Most plant and animal species require contributions of genetic material from both a maternal and paternal parent.  While the genetic material contributed by the two parents can be very similar there are some regions that are differently marked, or imprinted, based upon which parent it was inherited from.  This imprinting results in differential expression of two alleles depending upon their parent-of-origin.  The majority of imprinting documented in plant species occurs in endosperm tissue.  The maize seed includes a large, persistent endosperm and provides a useful model system for studying imprinting.  My group documented imprinting at the Mez1 locus of maize.  We characterized several chromatin modifications associated with imprinting and have studied the effects of transposable elements on imprinting.  Current efforts have focused on genome-wide analysis of parent-of-origin effects on the maize transcriptome.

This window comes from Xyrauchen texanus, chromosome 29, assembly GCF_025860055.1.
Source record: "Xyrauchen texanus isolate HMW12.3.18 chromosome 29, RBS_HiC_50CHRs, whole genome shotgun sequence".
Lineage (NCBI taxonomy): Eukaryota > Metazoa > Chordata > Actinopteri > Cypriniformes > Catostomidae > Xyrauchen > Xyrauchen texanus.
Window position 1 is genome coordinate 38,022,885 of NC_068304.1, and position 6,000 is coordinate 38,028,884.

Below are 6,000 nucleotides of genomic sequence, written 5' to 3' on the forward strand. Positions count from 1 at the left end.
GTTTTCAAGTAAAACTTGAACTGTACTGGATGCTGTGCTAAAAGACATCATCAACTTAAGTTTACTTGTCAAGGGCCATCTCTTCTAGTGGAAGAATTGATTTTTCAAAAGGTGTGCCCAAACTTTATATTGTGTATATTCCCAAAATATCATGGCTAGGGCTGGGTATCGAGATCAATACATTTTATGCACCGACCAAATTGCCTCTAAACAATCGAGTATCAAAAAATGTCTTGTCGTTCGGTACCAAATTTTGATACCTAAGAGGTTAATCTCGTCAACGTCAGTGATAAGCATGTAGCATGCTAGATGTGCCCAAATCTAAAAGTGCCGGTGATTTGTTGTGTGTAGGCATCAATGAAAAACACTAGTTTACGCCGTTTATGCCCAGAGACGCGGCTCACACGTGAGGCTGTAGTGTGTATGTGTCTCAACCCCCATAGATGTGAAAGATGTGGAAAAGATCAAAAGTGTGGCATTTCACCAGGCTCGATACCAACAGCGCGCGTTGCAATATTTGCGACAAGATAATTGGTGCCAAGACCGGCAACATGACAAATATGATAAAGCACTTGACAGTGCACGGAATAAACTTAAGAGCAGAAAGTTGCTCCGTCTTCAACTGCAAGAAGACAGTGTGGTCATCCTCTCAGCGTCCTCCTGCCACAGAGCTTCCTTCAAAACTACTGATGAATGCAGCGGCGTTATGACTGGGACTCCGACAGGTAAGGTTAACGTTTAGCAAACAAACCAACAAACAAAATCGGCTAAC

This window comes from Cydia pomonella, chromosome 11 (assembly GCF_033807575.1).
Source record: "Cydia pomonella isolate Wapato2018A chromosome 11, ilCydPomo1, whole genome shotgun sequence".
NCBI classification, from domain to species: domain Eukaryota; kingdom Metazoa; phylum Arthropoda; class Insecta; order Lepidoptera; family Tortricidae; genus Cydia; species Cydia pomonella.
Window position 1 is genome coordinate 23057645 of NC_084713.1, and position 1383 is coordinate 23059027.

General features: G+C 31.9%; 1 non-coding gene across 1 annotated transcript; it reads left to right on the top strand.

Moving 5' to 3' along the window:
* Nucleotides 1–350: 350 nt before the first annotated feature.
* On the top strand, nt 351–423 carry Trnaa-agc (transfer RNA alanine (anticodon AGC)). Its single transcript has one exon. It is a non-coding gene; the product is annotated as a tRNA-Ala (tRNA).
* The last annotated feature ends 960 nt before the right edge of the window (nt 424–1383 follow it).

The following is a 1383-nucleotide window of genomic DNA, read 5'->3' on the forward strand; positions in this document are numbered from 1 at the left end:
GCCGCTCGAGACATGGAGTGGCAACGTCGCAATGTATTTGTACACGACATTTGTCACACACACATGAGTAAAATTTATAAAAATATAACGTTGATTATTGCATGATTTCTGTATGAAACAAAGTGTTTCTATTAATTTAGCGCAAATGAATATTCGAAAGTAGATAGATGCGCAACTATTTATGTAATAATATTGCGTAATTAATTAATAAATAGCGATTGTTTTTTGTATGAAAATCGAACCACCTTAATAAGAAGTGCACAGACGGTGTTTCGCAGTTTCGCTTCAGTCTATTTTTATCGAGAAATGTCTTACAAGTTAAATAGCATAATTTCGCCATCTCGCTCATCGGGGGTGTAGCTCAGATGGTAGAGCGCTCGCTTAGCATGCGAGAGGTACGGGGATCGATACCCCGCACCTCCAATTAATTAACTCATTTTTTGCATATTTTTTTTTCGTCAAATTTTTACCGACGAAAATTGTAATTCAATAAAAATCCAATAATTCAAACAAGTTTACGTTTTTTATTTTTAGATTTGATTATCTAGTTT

Gene expression in hybrids and heterosis

Heterosis, or hybrid vigor, refers to the phenomena in which hybrid off-spring exhibits phenotypic characteristics that are superior to either parent.  This genetic phenomenon has a substantial impact upon human agriculture practices and is widely used in many crop species despite a complete lack of an understanding of its molecular basis.  During the course of a series of studies on allelic variation among maize lines and the prevalence of cis- and trans-regulatory variation, we gathered gene expression profiles for a series of inbred and hybrid maize lines.  While there is extensive variation in gene expression levels among maize genotypes, most hybrids express genes at the mid-parent level or within the range of the parents.  It is quite rare to observe hybrid gene expression levels that are outside of the parental range of expression for that gene.  Recent studies have focused on further defining the phenomena of heterosis and developing detailed information for a variety of phenotypes in many different hybrids.